Name, Image and Likeness: What Higher Education Institutions Need to Know for Legal Compliance
More than a year has passed since the NCAA v. Alston ruling and roll-out of the NCAA Name, Image and Likeness Interim Policy. What processes should institutions have in place, and what situations should they be on the lookout for at this point in the NIL game? While institutions cannot provide compensation to student-athletes or potential student-athletes in exchange for use of a student’s NIL, below are items counsel at higher institutions should have on their radar.
Review and Approval of NIL Agreements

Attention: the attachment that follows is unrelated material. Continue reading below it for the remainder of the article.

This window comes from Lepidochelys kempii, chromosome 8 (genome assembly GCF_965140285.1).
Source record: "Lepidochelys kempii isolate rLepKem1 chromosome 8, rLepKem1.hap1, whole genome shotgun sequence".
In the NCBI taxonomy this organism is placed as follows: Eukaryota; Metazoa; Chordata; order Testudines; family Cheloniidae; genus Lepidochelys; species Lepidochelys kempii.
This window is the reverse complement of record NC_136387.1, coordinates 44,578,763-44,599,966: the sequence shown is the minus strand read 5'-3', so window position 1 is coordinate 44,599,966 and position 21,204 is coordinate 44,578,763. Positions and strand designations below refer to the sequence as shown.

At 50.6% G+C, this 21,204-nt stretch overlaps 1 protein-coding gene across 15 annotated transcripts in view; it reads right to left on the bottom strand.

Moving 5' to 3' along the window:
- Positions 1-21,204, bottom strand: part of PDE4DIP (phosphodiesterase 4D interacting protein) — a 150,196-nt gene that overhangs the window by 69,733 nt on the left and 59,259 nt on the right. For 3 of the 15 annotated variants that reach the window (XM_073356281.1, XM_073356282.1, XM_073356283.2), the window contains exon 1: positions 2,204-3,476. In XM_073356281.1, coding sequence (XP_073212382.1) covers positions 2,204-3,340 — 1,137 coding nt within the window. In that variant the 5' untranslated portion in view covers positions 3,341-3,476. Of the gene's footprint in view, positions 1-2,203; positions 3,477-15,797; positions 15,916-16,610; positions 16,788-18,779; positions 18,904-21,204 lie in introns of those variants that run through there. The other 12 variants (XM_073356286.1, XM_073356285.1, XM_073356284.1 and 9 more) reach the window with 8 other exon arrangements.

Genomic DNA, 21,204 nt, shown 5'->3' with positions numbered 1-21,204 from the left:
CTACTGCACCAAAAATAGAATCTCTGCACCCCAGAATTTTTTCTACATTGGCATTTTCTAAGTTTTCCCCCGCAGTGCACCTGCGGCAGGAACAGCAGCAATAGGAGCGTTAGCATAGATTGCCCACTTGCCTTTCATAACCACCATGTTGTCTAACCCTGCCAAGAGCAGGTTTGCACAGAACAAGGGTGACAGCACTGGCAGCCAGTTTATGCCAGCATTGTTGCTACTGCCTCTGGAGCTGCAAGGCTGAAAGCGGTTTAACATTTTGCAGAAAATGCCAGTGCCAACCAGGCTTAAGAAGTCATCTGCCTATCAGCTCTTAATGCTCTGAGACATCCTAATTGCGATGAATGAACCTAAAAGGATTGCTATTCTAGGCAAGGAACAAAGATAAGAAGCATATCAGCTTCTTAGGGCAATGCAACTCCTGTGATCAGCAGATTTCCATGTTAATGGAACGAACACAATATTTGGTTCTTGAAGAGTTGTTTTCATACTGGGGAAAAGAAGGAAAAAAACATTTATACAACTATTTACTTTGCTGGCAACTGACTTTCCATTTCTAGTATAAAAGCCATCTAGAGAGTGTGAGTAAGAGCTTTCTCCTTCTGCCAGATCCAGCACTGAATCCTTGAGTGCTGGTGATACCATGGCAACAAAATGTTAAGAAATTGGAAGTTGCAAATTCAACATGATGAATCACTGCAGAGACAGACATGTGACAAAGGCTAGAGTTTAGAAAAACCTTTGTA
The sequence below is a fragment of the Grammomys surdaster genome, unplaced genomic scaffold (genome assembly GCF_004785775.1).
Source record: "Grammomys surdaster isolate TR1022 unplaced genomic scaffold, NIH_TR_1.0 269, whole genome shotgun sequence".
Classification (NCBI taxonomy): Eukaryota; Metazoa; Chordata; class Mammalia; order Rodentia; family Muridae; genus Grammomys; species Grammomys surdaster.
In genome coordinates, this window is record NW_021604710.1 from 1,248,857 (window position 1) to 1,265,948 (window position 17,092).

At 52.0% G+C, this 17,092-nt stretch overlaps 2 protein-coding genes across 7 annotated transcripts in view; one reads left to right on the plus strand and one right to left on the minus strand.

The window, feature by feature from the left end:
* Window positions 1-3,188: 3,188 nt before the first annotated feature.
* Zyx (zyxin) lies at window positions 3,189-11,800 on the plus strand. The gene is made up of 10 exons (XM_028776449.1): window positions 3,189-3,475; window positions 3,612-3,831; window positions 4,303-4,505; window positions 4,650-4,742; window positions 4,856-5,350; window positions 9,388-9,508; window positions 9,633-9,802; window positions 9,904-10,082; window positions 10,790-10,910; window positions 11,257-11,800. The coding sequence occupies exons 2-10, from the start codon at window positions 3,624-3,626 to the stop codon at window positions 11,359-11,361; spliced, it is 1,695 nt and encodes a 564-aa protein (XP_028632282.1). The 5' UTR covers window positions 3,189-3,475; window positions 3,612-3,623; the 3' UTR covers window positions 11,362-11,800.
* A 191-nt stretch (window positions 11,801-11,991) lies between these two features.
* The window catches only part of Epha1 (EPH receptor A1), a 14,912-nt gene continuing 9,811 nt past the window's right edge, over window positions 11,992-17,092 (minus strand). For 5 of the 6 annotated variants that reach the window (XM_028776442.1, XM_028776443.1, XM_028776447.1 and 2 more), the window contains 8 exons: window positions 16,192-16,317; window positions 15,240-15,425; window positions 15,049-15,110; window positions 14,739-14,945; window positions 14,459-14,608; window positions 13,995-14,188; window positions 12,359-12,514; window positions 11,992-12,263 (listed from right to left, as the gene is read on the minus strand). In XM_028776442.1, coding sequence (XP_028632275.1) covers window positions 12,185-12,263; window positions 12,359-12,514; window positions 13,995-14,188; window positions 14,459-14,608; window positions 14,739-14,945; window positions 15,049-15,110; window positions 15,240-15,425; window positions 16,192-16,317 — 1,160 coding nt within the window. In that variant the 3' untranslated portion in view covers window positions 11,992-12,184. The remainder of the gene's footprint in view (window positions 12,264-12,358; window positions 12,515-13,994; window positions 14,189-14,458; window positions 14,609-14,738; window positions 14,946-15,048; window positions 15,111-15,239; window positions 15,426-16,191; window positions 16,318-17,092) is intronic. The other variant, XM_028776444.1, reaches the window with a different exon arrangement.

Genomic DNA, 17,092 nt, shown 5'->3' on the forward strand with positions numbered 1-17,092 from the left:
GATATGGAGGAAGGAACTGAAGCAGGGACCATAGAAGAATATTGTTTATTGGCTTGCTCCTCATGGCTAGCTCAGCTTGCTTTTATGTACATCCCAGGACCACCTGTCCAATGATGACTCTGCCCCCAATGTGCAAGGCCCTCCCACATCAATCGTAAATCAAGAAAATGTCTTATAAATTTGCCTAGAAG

The NCAA Interim Policy does not require student-athletes to disclose NIL agreements and/or opportunities to their institutions. In the State of Michigan, however, pursuant to House Bill 5217, beginning December 31, 2022, student-athletes must disclose proposed NIL opportunities or agreements to the institution at least seven days prior to committing to the opportunity or contract. For the institution, this means there needs to be a process in place by which student-athletes submit opportunities or agreements to the institution and the institution does a timely and thorough review of the submission. The institutional representative reviewing the submissions must be knowledgeable of the institution’s active contractual obligations and only sign off on the student-athlete’s potential NIL opportunity or contract once confident there is no conflict with an existing institutional contract. This is most likely to come up in agreements with exclusivity terms, such as sports apparel and campus-wide pouring rights agreements. If there is a conflict, the institution needs to articulate the specific conflict to the student-athlete so they can negotiate a revision, which is then subject to additional review and potential approval by the institution.